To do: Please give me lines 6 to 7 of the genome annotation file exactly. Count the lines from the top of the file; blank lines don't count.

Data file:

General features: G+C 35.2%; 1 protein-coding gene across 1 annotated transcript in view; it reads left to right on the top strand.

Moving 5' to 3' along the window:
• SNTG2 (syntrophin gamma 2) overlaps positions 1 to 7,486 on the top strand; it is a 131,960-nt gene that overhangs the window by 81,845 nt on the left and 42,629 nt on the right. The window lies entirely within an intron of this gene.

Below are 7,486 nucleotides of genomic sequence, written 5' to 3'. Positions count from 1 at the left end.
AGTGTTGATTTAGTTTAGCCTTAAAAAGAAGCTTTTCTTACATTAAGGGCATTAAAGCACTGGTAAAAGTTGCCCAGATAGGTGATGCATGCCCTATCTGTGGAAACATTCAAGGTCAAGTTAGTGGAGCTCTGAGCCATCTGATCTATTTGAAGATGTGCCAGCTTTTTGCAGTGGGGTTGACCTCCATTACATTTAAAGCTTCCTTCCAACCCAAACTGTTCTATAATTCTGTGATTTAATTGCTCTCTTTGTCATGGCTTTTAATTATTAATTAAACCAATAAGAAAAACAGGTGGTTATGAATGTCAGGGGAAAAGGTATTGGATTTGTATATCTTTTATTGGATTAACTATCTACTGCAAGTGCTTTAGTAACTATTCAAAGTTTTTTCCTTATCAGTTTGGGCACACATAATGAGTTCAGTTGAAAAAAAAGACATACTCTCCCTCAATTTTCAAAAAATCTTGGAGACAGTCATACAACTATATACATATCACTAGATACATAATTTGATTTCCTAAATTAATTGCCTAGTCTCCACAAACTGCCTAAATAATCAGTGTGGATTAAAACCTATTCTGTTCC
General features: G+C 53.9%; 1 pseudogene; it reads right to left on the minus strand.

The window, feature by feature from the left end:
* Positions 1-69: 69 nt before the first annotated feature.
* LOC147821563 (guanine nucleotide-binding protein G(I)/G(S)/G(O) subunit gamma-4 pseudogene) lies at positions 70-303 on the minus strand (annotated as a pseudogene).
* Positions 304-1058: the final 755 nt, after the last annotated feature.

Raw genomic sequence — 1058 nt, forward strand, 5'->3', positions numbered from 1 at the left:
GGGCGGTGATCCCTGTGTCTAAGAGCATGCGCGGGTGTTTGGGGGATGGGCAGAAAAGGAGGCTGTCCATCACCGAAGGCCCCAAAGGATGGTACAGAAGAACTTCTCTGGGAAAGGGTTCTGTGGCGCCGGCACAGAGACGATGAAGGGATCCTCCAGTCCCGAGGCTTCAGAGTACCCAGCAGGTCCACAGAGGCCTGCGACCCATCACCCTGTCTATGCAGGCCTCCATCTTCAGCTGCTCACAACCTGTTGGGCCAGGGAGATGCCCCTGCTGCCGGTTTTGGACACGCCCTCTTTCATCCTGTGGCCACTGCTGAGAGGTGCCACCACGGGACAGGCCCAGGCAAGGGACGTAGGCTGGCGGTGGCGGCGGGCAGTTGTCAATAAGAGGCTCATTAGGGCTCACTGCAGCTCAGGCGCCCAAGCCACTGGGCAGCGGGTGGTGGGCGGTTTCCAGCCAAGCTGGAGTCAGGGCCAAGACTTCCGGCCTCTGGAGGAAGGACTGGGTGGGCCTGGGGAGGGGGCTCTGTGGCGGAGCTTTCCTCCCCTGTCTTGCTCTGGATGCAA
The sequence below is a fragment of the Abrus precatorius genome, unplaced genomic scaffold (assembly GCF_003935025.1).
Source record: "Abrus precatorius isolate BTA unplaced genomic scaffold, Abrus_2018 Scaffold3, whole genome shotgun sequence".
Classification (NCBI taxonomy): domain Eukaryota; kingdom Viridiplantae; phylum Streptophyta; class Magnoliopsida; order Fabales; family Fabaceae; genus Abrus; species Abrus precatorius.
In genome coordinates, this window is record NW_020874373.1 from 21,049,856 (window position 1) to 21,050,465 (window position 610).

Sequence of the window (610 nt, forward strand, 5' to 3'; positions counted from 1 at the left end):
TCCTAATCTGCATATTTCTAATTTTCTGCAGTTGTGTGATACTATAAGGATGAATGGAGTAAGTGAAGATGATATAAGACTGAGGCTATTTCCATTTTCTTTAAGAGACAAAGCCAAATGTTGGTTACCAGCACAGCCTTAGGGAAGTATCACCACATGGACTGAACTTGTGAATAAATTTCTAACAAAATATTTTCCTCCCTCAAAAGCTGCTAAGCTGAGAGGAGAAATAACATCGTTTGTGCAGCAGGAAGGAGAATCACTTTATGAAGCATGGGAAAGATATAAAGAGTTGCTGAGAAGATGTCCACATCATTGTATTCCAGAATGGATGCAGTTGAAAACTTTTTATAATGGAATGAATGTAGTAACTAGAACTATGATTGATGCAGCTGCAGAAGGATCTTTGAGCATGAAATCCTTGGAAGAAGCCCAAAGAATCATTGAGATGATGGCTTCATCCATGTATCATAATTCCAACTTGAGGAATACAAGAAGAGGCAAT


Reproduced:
General features: G+C 53.9%; 1 pseudogene; it reads right to left on the minus strand.

The window, feature by feature from the left end: